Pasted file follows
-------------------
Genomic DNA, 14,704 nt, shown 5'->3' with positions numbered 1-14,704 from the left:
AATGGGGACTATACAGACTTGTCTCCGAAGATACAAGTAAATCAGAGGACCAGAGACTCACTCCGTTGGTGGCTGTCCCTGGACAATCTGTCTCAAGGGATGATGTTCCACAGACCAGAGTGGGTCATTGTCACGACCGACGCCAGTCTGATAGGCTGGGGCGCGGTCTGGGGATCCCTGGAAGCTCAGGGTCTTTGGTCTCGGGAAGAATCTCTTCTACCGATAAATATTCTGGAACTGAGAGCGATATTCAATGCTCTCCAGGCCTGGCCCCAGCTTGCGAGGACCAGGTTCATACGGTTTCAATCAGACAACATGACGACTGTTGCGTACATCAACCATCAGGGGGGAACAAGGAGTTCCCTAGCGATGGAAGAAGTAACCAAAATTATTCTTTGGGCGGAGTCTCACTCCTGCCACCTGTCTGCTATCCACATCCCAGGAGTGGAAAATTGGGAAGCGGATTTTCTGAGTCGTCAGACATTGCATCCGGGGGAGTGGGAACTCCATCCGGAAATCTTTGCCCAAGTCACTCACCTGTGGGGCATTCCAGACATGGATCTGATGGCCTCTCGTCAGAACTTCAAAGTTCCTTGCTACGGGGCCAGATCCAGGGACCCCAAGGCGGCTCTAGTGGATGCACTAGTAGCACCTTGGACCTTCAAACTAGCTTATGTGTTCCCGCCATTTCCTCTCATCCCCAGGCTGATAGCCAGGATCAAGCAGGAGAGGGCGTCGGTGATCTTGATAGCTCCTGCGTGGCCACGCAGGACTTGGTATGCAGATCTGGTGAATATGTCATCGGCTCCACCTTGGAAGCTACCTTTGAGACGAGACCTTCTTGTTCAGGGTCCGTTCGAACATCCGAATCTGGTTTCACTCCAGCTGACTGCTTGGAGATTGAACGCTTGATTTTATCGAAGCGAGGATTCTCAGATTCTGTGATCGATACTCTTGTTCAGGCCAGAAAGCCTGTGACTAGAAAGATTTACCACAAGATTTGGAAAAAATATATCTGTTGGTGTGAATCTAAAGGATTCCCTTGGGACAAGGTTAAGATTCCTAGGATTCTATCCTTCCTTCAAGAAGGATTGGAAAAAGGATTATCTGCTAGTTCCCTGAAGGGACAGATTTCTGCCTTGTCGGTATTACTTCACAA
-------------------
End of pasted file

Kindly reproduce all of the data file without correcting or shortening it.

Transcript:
Genomic DNA, 14,704 nt, shown 5'->3' with positions numbered 1-14,704 from the left:
AATGGGGACTATACAGACTTGTCTCCGAAGATACAAGTAAATCAGAGGACCAGAGACTCACTCCGTTGGTGGCTGTCCCTGGACAATCTGTCTCAAGGGATGATGTTCCACAGACCAGAGTGGGTCATTGTCACGACCGACGCCAGTCTGATAGGCTGGGGCGCGGTCTGGGGATCCCTGGAAGCTCAGGGTCTTTGGTCTCGGGAAGAATCTCTTCTACCGATAAATATTCTGGAACTGAGAGCGATATTCAATGCTCTCCAGGCCTGGCCCCAGCTTGCGAGGACCAGGTTCATACGGTTTCAATCAGACAACATGACGACTGTTGCGTACATCAACCATCAGGGGGGAACAAGGAGTTCCCTAGCGATGGAAGAAGTAACCAAAATTATTCTTTGGGCGGAGTCTCACTCCTGCCACCTGTCTGCTATCCACATCCCAGGAGTGGAAAATTGGGAAGCGGATTTTCTGAGTCGTCAGACATTGCATCCGGGGGAGTGGGAACTCCATCCGGAAATCTTTGCCCAAGTCACTCACCTGTGGGGCATTCCAGACATGGATCTGATGGCCTCTCGTCAGAACTTCAAAGTTCCTTGCTACGGGGCCAGATCCAGGGACCCCAAGGCGGCTCTAGTGGATGCACTAGTAGCACCTTGGACCTTCAAACTAGCTTATGTGTTCCCGCCATTTCCTCTCATCCCCAGGCTGATAGCCAGGATCAAGCAGGAGAGGGCGTCGGTGATCTTGATAGCTCCTGCGTGGCCACGCAGGACTTGGTATGCAGATCTGGTGAATATGTCATCGGCTCCACCTTGGAAGCTACCTTTGAGACGAGACCTTCTTGTTCAGGGTCCGTTCGAACATCCGAATCTGGTTTCACTCCAGCTGACTGCTTGGAGATTGAACGCTTGATTTTATCGAAGCGAGGATTCTCAGATTCTGTGATCGATACTCTTGTTCAGGCCAGAAAGCCTGTGACTAGAAAGATTTACCACAAGATTTGGAAAAAATATATCTGTTGGTGTGAATCTAAAGGATTCCCTTGGGACAAGGTTAAGATTCCTAGGATTCTATCCTTCCTTCAAGAAGGATTGGAAAAAGGATTATCTGCTAGTTCCCTGAAGGGACAGATTTCTGCCTTGTCGGTATTACTTCACAA